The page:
|Ask a Stockholmer where he or she is from and
the most likely response you will get is the name of their closest subway
station. Being a city of much water, many narrow streets and alleys,
public transport is the most comfortable way to get by in Stockholm. Not
only that; the subway stations are what separates the different parts of
the city. Stockholm is a city of many (beautiful) faces and each part of
town has its own distinctions. T-Centralen, for example, is the typical
down town station with traffic jams and a crowd in constant motion. This
is the part known as City or Norrmalm. From here you can choose to walk
alongside the water to Djurgården, a lovely island ideal for walks and
picnics, and maybe visit Skansen or Gröna Lund. Or stroll through
Östermalm, the most elegant part of town where some of the city's most
impressive buildings are found (Östermalms Saluhall should not be
missed!). Or go through Kungsträdgården ( The King's Garden) and walk
over the bridge to cosy, little Skeppsholmen, popping into Moderna Museet
or Skeppsholmen's church. Or take one of the ferries out to the
wonderfully magical archipelago and you will still, geographically at
least, be within the borders of Stockholm. Isn't that fantastic? Or take
the subway a couple of stations and spot modern, daring architecture (The
City Library, at subway station Rådmansgatan, or new Cultural Centre,
T-Centralen) or visit little red cottages, strolling around Mosebacke or
along Fjällgatan (subway station Slussen), and you will still be in the
same lovely city ' Stockholm, the country's capital, the Venice of the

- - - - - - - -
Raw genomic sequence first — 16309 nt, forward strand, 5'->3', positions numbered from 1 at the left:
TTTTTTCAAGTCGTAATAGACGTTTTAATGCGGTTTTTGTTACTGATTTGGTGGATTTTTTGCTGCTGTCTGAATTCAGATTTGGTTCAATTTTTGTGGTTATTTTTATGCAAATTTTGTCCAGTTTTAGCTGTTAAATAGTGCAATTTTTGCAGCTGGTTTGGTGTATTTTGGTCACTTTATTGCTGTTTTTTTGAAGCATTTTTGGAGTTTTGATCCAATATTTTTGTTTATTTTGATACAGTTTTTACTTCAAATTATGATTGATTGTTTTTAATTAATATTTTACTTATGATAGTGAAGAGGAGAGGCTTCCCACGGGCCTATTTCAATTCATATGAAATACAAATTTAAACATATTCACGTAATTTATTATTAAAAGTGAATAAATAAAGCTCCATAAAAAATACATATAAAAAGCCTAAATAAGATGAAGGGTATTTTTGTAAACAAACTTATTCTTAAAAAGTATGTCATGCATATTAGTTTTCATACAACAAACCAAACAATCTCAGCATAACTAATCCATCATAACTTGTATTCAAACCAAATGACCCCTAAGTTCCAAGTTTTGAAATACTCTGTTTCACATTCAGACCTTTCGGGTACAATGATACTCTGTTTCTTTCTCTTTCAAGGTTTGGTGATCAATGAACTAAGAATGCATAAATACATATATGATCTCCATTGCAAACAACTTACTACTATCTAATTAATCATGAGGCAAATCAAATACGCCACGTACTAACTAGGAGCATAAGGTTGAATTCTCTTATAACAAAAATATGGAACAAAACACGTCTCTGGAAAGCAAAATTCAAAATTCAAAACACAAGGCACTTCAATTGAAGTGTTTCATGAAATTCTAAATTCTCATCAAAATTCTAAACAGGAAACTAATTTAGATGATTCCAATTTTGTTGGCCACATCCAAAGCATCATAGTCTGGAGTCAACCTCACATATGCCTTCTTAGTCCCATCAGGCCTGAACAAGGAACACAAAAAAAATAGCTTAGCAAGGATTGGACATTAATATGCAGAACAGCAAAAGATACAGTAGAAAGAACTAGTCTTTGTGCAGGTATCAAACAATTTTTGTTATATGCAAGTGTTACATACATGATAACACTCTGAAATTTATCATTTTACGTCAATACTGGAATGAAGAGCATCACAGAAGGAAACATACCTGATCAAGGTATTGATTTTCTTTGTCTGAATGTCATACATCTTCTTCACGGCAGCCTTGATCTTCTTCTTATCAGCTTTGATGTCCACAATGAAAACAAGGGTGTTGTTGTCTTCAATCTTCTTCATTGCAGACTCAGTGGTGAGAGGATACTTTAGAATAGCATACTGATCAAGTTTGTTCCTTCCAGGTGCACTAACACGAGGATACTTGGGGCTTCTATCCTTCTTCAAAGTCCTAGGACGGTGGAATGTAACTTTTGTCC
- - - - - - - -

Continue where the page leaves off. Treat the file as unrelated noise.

Or get yourself to the opposite side of town ' Södermalm. This used to be the home of the working class of the late 1800s. Walking home from long, hard days by the ships the workers used to stop for a drink at some local tavern before going home. This image of Södermalm as the home of the bohemian workers and of genuine pub culture and socializing has been kept somewhat; more cafés, galleries and pubs are found here than in any other part of town. A lot of small, funky stores featuring local artists' and designers' works are also to be found in this area, and at Mynttorget street-festivals are held in the summer. At Vita Bergen (subway station Skanstull) performances in theatre and song can be enjoyed. It is here, at Södermalm, where you will experience a living, creative, urban Stockholm.
And if Södermalm is cultural Stockholm, Gamla Stan (the Old Town), is genuine Stockholm. It is still the pride and joy of the city for every Stockholmer. And why not; its cobbled streets and narrow seventeenth-century alleys (the smallest one being only 67cm wide!) create an atmosphere like nowhere else. Although there is much to see in Gamla Stan, you must not forget to look up as you walk by the old Storkyrkan, an impressive church. And don't forget to buy an ice cream at Stortorget. The ambitious decorations and ornaments of the old houses should not be missed. Remember that this area is what used to be all of Stockholm around 700 years ago.
A lot has happened since; the Royal Castle has been built for one thing. And oh, the Royal Family does not live here any longer, they live at Drottningholm. Take the bus there and walk slowly through the lovely gardens and admire the water and think once again, that you are still in Stockholm, the country's capital.
|Avg. Precip.||1.5 in||1.1 in||1.0 in||1.2 in||1.2 in||1.8 in||2.8 in||2.6 in||2.2 in||2.0 in||2.1 in||1.8 in|
Fahrenheit temperature scale is used.